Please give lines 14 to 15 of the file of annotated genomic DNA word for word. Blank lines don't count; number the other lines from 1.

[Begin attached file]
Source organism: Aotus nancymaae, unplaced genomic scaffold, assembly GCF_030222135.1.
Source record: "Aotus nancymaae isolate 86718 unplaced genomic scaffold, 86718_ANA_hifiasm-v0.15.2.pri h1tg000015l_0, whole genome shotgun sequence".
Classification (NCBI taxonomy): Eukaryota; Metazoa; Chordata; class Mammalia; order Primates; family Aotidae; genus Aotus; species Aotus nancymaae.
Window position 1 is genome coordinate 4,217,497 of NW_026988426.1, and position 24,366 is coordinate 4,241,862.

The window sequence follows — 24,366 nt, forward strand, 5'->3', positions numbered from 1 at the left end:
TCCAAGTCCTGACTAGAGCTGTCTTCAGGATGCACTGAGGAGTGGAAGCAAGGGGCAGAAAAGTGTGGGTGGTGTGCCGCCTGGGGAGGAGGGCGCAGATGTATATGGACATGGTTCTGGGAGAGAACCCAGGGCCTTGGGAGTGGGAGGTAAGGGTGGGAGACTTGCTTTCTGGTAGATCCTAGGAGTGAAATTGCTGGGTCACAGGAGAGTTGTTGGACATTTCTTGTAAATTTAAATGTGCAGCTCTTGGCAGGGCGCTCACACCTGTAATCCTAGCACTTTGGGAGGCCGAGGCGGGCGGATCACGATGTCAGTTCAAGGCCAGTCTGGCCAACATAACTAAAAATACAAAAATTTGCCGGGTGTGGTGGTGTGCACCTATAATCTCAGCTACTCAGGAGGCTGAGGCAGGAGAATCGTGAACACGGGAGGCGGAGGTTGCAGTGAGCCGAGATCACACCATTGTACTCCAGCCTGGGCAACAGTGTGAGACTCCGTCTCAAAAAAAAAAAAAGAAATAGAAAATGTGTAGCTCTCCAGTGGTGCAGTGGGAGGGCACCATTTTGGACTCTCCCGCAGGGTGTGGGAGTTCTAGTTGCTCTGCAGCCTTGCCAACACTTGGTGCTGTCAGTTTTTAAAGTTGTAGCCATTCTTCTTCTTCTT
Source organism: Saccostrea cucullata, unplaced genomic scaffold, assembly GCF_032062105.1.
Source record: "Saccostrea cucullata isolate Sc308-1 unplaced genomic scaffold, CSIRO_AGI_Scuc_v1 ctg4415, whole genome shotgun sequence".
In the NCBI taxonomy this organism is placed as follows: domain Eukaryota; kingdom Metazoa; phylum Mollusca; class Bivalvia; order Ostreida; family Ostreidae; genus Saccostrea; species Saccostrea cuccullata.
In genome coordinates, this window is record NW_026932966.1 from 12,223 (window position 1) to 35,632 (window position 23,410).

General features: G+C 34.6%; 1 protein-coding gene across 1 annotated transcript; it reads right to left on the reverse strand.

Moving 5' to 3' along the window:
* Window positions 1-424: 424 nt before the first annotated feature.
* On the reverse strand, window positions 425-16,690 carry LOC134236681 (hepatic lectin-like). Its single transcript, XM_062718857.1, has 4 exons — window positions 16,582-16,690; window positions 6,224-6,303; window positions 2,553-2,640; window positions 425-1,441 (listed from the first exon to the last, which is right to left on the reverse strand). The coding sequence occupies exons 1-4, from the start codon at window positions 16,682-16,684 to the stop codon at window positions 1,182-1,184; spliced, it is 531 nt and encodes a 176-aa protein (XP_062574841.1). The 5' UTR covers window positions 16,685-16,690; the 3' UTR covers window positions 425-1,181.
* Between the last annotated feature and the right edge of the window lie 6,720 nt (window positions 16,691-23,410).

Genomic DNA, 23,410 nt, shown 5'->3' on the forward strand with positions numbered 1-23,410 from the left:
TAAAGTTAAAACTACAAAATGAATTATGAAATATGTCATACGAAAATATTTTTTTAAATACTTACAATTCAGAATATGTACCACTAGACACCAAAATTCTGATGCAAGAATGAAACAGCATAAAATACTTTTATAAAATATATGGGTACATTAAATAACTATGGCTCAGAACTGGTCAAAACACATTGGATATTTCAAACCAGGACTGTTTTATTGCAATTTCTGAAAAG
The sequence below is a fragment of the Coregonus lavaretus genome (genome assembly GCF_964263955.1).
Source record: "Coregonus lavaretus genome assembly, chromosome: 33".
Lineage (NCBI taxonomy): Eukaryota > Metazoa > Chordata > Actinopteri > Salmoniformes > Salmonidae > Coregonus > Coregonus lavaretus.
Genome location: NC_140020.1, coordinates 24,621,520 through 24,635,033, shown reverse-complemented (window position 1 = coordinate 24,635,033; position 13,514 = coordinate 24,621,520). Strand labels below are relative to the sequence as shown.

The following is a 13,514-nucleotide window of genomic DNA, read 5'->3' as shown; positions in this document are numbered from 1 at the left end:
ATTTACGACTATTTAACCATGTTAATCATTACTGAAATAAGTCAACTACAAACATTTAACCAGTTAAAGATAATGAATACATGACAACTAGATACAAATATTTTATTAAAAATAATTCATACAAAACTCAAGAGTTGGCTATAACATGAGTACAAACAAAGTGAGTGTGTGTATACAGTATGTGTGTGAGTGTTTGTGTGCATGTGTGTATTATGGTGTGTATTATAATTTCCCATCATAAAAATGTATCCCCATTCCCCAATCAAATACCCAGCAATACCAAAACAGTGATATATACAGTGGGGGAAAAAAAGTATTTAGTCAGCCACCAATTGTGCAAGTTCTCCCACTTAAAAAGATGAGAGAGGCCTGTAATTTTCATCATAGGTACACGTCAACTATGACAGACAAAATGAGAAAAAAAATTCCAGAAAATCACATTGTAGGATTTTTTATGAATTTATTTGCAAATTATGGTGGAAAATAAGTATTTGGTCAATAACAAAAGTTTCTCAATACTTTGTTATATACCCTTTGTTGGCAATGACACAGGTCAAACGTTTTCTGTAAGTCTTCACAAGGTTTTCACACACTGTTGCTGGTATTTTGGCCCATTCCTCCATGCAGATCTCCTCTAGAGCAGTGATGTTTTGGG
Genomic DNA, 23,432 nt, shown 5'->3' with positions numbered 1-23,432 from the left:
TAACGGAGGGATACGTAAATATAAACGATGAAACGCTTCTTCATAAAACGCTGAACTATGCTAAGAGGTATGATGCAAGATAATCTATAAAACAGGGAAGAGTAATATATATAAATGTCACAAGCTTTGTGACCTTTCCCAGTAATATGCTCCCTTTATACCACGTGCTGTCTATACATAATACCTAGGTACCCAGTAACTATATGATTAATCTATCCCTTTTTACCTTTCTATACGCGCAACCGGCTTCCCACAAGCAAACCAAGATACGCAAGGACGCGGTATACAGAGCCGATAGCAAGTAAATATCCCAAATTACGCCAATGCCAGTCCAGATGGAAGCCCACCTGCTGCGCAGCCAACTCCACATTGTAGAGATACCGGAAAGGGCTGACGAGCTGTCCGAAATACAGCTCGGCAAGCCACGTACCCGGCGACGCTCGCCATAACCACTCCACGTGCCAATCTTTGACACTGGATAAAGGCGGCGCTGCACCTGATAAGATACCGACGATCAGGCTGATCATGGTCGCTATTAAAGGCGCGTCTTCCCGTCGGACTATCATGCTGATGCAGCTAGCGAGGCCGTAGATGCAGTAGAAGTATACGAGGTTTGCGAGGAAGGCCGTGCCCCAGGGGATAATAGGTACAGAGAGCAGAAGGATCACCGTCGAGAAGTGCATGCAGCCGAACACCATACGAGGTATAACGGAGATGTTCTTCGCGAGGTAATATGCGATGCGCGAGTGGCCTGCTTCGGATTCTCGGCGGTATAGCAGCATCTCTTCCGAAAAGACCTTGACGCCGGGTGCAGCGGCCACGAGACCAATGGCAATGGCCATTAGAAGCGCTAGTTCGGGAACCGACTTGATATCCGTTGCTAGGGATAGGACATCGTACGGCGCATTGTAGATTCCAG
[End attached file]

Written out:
* On the reverse strand, window positions 425-16,690 carry LOC134236681 (hepatic lectin-like). Its single transcript, XM_062718857.1, has 4 exons — window positions 16,582-16,690; window positions 6,224-6,303; window positions 2,553-2,640; window positions 425-1,441 (listed from the first exon to the last, which is right to left on the reverse strand). The coding sequence occupies exons 1-4, from the start codon at window positions 16,682-16,684 to the stop codon at window positions 1,182-1,184; spliced, it is 531 nt and encodes a 176-aa protein (XP_062574841.1). The 5' UTR covers window positions 16,685-16,690; the 3' UTR covers window positions 425-1,181.
* Between the last annotated feature and the right edge of the window lie 6,720 nt (window positions 16,691-23,410).